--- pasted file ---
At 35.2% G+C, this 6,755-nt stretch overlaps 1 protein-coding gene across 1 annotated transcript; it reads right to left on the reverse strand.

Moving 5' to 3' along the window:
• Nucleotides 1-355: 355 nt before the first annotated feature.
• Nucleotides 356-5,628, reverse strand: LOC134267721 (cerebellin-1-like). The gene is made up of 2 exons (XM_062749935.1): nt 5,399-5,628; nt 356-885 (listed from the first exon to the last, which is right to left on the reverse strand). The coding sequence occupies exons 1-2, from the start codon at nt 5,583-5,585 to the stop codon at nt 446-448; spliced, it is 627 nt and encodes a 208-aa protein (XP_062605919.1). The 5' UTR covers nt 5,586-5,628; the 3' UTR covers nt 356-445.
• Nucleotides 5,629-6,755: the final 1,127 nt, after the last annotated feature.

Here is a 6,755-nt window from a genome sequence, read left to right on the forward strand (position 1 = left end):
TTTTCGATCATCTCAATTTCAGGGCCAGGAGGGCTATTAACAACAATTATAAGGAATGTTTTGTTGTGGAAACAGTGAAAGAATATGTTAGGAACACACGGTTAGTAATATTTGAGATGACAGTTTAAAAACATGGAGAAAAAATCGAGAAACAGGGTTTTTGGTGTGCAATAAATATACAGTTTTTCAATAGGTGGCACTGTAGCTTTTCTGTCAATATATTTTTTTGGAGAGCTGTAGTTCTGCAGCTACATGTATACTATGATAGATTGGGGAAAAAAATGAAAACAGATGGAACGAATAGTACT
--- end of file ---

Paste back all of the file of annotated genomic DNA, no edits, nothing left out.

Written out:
At 35.2% G+C, this 6,755-nt stretch overlaps 1 protein-coding gene across 1 annotated transcript; it reads right to left on the reverse strand.

Moving 5' to 3' along the window:
• Nucleotides 1-355: 355 nt before the first annotated feature.
• Nucleotides 356-5,628, reverse strand: LOC134267721 (cerebellin-1-like). The gene is made up of 2 exons (XM_062749935.1): nt 5,399-5,628; nt 356-885 (listed from the first exon to the last, which is right to left on the reverse strand). The coding sequence occupies exons 1-2, from the start codon at nt 5,583-5,585 to the stop codon at nt 446-448; spliced, it is 627 nt and encodes a 208-aa protein (XP_062605919.1). The 5' UTR covers nt 5,586-5,628; the 3' UTR covers nt 356-445.
• Nucleotides 5,629-6,755: the final 1,127 nt, after the last annotated feature.

Here is a 6,755-nt window from a genome sequence, read left to right on the forward strand (position 1 = left end):
TTTTCGATCATCTCAATTTCAGGGCCAGGAGGGCTATTAACAACAATTATAAGGAATGTTTTGTTGTGGAAACAGTGAAAGAATATGTTAGGAACACACGGTTAGTAATATTTGAGATGACAGTTTAAAAACATGGAGAAAAAATCGAGAAACAGGGTTTTTGGTGTGCAATAAATATACAGTTTTTCAATAGGTGGCACTGTAGCTTTTCTGTCAATATATTTTTTTGGAGAGCTGTAGTTCTGCAGCTACATGTATACTATGATAGATTGGGGAAAAAAATGAAAACAGATGGAACGAATAGTACT